Hybrid materials prepared by encapsulation of plasmonic nanoparticles in porous silica systems are of increasing interest due to their high chemical stability and applications in optics, catalysis and biological sensing. Particularly promising is the possibility of obtaining [email protected]
nanoparticles ([email protected]2
NPs) with Janus morphology, as the induced anisotropy can be further exploited to achieve selectivity and directionality in physical interactions and chemical reactivity. However, current methods to realise such systems rely on the use of complex procedures based on binary solvent mixtures and varying concentrations of precursors and reaction conditions, with reproducibility limited to specific [email protected]2
NP types. Here, we report a simple one-pot protocol leading to controlled crystallinity, pore order, monodispersity, and position of gold nanoparticles (AuNPs) within mesoporous silica by the simple addition of a small amount of sodium silicate. Using a fully water-based strategy and constant content of synthetic precursors, cetyl trimethylammonium bromide (CTAB) and tetraethyl orthosilicate (TEOS), we prepared a series of four silica systems: (A) without added silicate, (B) with added silicate, (C) with AuNPs and without added silicate, and (D) with AuNPs and with added silicate. The obtained samples were characterised by transmission electron microscopy (TEM), small angle X-ray scattering (SAXS), and UV-visible spectroscopy, and kinetic studies were carried out by monitoring the growth of the silica samples at different stages of the reaction: 1, 10, 15, 30 and 120 min. The analysis shows that the addition of sodium silicate in system B induces slower MCM-41 nanoparticle (MCM-41 NP) growth, with consequent higher crystallinity and better-defined hexagonal columnar porosity than those in system A. When the synthesis was carried out in the presence of CTAB-capped AuNPs, two different outcomes were obtained: without added silicate, isotropic mesoporous silica with AuNPs located at the centre and radial pore order (C), whereas the addition of silicate produced Janus-type [email protected]2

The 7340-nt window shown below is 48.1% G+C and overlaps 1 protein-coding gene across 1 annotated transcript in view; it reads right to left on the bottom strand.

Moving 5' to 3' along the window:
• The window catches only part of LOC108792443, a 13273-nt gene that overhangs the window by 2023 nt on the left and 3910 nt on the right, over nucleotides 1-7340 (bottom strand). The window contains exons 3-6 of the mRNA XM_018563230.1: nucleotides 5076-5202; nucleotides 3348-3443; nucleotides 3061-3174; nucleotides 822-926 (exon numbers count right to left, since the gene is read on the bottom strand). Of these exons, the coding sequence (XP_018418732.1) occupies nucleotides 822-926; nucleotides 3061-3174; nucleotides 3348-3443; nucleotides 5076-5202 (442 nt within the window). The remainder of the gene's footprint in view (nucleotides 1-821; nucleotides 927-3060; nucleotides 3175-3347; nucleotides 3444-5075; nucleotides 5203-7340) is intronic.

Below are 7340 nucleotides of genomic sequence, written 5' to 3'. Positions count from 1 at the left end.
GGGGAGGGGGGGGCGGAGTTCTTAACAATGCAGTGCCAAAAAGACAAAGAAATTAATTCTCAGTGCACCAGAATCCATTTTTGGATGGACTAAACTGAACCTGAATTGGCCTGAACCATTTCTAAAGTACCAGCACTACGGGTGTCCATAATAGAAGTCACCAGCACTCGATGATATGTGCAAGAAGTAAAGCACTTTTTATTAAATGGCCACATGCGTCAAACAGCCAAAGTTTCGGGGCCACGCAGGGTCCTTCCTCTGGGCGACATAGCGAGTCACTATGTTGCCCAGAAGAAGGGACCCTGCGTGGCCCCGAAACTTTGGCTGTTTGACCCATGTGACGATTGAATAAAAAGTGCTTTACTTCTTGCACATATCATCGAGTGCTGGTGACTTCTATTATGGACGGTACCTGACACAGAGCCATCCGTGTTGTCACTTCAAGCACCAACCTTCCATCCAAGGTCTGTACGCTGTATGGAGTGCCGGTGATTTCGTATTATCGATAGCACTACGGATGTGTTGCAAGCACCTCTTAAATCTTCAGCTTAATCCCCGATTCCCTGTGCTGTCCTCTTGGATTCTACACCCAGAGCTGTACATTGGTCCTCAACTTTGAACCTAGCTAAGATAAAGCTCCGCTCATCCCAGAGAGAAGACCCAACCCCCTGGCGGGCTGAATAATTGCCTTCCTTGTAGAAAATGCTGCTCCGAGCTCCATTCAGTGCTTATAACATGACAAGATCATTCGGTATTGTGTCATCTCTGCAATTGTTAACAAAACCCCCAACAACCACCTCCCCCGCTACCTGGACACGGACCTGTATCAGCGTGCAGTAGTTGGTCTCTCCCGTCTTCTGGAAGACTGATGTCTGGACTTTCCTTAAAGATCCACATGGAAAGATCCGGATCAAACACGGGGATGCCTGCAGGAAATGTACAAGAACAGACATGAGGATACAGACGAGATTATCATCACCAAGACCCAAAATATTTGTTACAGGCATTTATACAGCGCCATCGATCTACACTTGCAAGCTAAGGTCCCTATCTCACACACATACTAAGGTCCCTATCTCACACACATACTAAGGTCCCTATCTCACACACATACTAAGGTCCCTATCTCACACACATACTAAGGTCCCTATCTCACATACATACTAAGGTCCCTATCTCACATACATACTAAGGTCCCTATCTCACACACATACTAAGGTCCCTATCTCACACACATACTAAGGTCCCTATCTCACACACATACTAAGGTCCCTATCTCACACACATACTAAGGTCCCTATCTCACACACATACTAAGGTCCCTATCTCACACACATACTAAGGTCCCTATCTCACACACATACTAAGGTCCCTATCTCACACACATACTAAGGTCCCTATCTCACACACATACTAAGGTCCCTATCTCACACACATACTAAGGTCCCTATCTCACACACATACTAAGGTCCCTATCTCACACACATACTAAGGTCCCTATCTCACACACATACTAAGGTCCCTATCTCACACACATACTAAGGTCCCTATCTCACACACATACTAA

NPs (D) in the form of MCM-41 and AuNPs positioned at the silica–water interface. Our method was nicely reproducible with gold nanospheres of different sizes (10, 30, and 68 nm diameter) and gold nanorods (55 × 19 nm), proving to be the simplest and most versatile method to date for the realisation of Janus-type systems based on MCM-41-coated plasmonic nanoparticles.
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